If you find yourself rubbing your eyes frequently or spending too much time looking at screens, you might be hurting your eyes without even knowing it.
Some quirks seem to be hardwired and can have a detrimental effect on your eyes. However, bad habits are just bugs in a system, and with a few dedicated ways, it is possible to deprogram them.
Here are the quick fixes for some of the most common bad habits that can hurt your eyes.
1. Screen Time
Like many people, you may have to spend most of the day at work looking at a computer or cellphone. At home, you probably spend time on screens checking email, paying bills, reading books or watching TV shows, and all using your laptop, smartphone, or tablet. Even though the use of technology is inescapable, too much screen time can lead to adverse side effects such as blurred vision, headaches, and eye strain.
Our Tip: Screens are everywhere, and it is not practical to suggest you can’t use them at all, but taking a break frequently (a digital detox) can do wonders for your well-being. Start small and try limiting your screen time to one hour before bed and consider taking digital breaks on the weekends.
2. Rubbing Your Eyes
Itchy eyes are annoying, and rubbing your eyes may seem harmless, but frequent eye rubbing can cause severe damage to your eyes.
Our Tip: You can use eye drops to cleanse your eyes and flush out dirt. A doctor may have to prescribe medicine to treat conjunctivitis. A warm compress may also help itchiness, dryness, red-eye, and infections. If you’re rubbing your eyes as a habit, simply resisting the urge to rub your eyes would help!
3. Sleeping in Contacts
Removing contacts is such a chore, especially when all you want is to go to bed. But going to sleep with contacts is harmful to your eyes. It blocks oxygen from reaching your cornea and may cause a bacterial eye infection.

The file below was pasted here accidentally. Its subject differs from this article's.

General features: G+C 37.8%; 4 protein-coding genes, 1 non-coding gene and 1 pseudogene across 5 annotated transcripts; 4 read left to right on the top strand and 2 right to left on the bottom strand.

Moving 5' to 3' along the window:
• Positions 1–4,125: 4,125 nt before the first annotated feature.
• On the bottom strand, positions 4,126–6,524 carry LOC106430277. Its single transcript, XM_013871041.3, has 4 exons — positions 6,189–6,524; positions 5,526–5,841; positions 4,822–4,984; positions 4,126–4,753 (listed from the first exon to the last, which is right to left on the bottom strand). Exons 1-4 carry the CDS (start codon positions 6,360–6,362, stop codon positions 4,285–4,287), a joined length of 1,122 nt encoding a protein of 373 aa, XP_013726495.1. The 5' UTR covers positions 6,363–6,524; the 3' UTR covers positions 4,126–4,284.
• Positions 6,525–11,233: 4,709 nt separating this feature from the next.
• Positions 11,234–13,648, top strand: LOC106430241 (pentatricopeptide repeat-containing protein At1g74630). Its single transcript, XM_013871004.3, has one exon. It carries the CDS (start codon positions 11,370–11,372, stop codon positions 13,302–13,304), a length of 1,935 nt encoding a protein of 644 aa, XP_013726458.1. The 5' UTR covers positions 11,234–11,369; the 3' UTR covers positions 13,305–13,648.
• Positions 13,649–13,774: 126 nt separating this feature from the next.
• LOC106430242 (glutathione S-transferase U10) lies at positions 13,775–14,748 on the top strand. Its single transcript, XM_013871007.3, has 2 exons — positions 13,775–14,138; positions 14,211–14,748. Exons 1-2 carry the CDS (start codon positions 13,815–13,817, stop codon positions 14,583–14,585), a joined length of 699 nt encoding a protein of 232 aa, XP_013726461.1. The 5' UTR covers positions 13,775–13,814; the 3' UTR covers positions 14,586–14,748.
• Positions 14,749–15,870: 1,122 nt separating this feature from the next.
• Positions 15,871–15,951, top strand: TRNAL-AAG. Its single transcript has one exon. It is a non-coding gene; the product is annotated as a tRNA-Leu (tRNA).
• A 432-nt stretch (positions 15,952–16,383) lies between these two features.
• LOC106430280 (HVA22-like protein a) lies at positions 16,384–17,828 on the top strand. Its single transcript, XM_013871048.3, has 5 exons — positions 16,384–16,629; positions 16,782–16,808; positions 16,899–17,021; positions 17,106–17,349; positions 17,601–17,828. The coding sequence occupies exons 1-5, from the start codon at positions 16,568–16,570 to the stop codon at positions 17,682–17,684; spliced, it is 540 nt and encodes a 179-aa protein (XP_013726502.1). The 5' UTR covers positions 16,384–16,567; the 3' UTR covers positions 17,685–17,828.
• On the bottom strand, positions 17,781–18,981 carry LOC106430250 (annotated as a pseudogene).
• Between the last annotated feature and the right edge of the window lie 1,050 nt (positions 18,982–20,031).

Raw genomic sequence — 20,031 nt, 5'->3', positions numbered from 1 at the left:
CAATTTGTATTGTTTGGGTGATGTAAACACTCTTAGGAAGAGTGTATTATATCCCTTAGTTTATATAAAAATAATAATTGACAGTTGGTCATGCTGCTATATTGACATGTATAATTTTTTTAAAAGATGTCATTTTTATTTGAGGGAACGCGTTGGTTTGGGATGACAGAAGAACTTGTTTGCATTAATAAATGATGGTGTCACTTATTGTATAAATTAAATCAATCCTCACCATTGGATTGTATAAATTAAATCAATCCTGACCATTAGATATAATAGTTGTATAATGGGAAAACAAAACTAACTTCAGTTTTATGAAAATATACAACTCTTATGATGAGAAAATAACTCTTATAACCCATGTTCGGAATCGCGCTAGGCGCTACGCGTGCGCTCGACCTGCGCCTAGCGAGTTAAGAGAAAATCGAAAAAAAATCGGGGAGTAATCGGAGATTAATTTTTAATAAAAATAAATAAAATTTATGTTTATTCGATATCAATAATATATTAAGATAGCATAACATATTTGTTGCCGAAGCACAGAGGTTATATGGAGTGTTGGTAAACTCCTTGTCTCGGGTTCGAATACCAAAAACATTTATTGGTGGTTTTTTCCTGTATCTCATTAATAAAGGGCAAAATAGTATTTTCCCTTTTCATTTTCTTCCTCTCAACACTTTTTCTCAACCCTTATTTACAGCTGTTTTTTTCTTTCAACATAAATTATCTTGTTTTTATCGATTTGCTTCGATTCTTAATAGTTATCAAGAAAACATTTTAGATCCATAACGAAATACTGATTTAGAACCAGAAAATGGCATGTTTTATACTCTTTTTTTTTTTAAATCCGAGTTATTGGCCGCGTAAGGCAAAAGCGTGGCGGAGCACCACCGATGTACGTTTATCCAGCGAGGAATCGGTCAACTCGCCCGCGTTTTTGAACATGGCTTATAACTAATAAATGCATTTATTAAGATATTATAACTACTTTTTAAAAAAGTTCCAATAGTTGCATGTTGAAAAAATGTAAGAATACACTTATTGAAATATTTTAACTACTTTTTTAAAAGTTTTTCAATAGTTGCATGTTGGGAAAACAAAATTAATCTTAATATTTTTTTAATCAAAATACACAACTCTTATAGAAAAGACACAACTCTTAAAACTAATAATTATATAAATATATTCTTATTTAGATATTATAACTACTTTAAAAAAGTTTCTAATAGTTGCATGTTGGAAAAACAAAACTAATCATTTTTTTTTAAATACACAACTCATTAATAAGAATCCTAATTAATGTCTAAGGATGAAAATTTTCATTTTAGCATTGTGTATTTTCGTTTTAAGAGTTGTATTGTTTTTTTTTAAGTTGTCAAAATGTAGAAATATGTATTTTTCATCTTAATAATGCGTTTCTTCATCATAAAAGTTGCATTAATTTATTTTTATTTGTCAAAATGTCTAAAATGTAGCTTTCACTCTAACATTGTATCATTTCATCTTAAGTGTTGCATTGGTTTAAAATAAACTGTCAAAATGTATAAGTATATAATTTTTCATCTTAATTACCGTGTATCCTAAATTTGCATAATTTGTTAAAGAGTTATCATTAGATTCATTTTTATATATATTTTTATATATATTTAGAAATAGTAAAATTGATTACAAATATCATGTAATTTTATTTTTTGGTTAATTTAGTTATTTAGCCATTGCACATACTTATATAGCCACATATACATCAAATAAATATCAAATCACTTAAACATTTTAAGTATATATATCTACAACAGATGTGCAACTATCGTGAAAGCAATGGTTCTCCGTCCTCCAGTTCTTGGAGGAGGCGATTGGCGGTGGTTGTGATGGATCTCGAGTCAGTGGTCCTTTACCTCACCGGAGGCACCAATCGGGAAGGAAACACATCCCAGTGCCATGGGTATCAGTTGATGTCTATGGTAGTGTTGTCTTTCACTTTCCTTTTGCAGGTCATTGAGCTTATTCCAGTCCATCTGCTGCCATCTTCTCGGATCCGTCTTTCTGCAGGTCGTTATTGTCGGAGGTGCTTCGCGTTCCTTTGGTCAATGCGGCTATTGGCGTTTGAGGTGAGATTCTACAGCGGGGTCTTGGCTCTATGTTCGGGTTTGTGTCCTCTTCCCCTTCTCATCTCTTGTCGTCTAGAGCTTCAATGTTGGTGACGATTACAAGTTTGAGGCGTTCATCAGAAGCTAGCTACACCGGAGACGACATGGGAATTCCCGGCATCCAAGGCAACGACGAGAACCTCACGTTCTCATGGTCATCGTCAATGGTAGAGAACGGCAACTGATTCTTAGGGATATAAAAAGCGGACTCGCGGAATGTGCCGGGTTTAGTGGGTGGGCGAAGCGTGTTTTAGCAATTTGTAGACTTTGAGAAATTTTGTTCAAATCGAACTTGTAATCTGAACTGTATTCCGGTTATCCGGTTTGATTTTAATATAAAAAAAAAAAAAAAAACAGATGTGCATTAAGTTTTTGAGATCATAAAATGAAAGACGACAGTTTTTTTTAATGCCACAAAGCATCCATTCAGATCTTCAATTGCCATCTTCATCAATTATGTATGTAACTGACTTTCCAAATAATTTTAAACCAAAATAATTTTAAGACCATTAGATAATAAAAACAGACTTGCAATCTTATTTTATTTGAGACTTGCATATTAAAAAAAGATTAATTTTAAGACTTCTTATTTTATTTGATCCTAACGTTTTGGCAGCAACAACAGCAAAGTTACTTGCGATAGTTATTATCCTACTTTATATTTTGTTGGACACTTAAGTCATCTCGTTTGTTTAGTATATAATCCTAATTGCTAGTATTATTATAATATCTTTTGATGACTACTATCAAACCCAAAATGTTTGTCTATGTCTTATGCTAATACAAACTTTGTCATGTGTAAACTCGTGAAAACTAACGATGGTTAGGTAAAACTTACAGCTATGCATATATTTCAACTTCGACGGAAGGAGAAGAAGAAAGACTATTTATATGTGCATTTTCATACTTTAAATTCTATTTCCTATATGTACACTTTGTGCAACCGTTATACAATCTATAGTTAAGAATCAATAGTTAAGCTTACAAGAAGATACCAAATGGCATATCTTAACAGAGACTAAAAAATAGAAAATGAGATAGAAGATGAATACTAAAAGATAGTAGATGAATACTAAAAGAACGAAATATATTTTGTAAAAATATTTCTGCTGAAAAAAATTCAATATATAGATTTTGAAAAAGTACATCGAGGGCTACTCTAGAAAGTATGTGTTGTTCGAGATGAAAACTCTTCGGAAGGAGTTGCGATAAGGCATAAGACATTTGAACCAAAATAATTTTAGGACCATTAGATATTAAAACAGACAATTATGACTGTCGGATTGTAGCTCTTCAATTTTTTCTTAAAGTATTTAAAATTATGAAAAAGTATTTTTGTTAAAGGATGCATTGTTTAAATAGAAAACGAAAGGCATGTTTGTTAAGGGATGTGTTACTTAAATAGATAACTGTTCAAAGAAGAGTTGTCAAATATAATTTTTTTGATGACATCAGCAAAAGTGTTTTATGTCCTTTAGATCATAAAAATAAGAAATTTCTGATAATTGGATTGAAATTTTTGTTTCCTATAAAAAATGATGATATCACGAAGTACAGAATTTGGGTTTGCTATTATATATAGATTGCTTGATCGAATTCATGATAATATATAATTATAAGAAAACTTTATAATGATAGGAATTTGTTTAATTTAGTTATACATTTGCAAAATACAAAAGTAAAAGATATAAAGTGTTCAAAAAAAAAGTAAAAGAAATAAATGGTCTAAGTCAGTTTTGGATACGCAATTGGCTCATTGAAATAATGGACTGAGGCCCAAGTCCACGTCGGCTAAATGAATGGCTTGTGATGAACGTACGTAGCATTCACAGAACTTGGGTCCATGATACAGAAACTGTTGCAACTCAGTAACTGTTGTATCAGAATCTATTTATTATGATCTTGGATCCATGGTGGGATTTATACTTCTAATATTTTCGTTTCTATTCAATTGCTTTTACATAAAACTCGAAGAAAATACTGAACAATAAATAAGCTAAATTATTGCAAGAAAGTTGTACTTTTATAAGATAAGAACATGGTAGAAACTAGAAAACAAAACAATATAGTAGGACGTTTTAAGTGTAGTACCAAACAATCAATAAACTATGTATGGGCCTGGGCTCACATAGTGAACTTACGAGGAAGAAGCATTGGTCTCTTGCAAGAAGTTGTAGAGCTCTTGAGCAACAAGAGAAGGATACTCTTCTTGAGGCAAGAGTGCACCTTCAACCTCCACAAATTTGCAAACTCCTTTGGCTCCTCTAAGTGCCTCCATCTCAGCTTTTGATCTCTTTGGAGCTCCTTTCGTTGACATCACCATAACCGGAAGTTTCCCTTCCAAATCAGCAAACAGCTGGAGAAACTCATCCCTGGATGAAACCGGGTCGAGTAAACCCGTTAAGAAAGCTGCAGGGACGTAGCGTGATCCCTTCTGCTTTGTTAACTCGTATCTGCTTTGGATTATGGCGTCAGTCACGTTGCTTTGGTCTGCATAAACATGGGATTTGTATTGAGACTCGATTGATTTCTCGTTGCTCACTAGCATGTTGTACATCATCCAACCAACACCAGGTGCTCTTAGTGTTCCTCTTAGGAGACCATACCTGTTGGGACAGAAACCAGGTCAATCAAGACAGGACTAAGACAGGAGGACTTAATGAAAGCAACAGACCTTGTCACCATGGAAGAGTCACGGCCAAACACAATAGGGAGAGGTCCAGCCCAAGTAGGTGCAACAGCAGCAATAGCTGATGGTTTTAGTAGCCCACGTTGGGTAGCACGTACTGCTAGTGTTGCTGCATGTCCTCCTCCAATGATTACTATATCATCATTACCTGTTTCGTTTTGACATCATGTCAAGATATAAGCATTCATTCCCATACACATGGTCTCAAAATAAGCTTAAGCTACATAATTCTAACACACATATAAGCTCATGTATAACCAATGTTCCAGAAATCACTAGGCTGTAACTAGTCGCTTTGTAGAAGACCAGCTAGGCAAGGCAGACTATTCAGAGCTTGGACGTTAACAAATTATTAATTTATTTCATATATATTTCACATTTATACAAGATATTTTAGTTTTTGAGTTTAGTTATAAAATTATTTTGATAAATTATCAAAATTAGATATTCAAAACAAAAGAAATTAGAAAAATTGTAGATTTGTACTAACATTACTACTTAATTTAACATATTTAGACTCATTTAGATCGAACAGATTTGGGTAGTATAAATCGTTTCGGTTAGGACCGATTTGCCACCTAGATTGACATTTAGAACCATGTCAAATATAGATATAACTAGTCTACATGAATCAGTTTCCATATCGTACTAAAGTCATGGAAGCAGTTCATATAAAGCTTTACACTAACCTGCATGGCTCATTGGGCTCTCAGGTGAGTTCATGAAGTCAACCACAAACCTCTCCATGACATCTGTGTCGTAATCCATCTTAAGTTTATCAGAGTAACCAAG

Our Tip: Don’t sleep in your contacts, not even a nap. It won’t do you any good.
If you accidentally fall asleep in your contacts, remove them as soon as possible. If they do not come off easily (because they seem stuck to your eyes), don’t tug at them. Instead, put extra lubrication (like multipurpose contact lens solution) in your eyes to take them out safely. 13 You may want to give your eyes some break at least for a day before wearing them back. If your eye remains irritated, our eye doctor immediately.
4. Sleeping with Makeup On
Slept on the couch with a full face of foundation, eye shadow, and mascara? You don’t need us to tell you this one, but sleeping in your makeup is also a big No-No! Not only for the couch but also for your eyes.
When eye makeup gets into the cornea (the front part of the eye), it increases the chances of getting a corneal infection or a scratch.
Our Tip: Gently wash off your eye makeup each night before bed. Selecting solutions that are hypoallergenic, non-toxic, and free of germs should provide you with the safety you need and also get the job done. If you are having any specific problems with your eyes, we suggest you speak with one of our ophthalmologists.
The long list of risks associated with smoking gets longer. Not only smoking tobacco (cigarettes, cigars, or pipes) can cause lung disease, cancer, and other health problems, but it can also harm the eyes. Glaucoma, cataracts, macular degeneration, and dry eye are some of these problems. Also, a baby’s eyes can be affected if the mother smokes during pregnancy. Quitting smoking can help save your vision.
6. Forgetting to Visit an Eye Doctor Regularly
Did you know that eye doctors may even be able to detect other health issues during a comprehensive eye exam along with other eye-related concerns?
Some of the health issues such as diabetes, high cholesterol, thyroid diseases, etc. may discover during an eye exam. Yet a fair amount of people might avoid an eye exam. Be a busy schedule or the belief that if nothing hurts, then everything is fine.
Our Tip: Even if you do not notice a problem, a trained ophthalmologist or optometrist can spot any deficiencies during the early stages of development.
Plan a trip to your expert eye doctors at Shinagawa, just like you’d go to a primary care physician for a checkup.
Call our Patient Care Lines: (+632) 7-368 5238 l (+63) 917 862 7454 l (+63) 921 217 0517 for inquiries, questions, and appointments or talk to our consultants via LiveChat here on our website.